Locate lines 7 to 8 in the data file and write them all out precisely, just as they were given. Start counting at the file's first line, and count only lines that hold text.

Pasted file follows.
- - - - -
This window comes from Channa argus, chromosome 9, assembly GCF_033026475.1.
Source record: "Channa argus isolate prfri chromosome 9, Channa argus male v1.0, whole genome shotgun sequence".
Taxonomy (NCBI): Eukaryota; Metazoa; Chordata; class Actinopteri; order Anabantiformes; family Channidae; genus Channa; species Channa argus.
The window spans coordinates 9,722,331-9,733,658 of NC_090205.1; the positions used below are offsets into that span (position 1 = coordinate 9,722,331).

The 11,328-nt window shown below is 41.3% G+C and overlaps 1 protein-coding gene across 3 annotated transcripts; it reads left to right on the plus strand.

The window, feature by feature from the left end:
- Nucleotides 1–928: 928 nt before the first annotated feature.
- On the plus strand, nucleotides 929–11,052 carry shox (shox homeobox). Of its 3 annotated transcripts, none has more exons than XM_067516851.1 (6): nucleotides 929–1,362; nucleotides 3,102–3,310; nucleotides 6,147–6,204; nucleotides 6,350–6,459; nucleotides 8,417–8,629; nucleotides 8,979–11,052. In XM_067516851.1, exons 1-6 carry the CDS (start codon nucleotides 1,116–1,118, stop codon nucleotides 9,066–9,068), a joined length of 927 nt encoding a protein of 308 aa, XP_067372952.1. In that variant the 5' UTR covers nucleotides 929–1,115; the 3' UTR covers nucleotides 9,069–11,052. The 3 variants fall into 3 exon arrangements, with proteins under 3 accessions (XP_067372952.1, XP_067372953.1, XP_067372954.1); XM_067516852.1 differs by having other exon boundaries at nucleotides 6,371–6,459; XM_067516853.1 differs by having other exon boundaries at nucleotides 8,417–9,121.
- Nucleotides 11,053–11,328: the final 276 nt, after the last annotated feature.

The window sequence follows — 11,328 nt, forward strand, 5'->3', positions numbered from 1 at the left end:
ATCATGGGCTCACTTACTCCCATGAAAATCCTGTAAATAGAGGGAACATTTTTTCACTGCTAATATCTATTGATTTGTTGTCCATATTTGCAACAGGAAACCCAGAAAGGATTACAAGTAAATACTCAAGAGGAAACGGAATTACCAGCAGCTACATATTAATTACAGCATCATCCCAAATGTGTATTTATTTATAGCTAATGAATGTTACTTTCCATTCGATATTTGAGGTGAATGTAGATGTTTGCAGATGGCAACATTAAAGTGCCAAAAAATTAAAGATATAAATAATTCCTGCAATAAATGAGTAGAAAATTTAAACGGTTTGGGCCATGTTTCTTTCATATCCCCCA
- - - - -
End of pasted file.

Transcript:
- Nucleotides 1–928: 928 nt before the first annotated feature.
- On the plus strand, nucleotides 929–11,052 carry shox (shox homeobox). Of its 3 annotated transcripts, none has more exons than XM_067516851.1 (6): nucleotides 929–1,362; nucleotides 3,102–3,310; nucleotides 6,147–6,204; nucleotides 6,350–6,459; nucleotides 8,417–8,629; nucleotides 8,979–11,052. In XM_067516851.1, exons 1-6 carry the CDS (start codon nucleotides 1,116–1,118, stop codon nucleotides 9,066–9,068), a joined length of 927 nt encoding a protein of 308 aa, XP_067372952.1. In that variant the 5' UTR covers nucleotides 929–1,115; the 3' UTR covers nucleotides 9,069–11,052. The 3 variants fall into 3 exon arrangements, with proteins under 3 accessions (XP_067372952.1, XP_067372953.1, XP_067372954.1); XM_067516852.1 differs by having other exon boundaries at nucleotides 6,371–6,459; XM_067516853.1 differs by having other exon boundaries at nucleotides 8,417–9,121.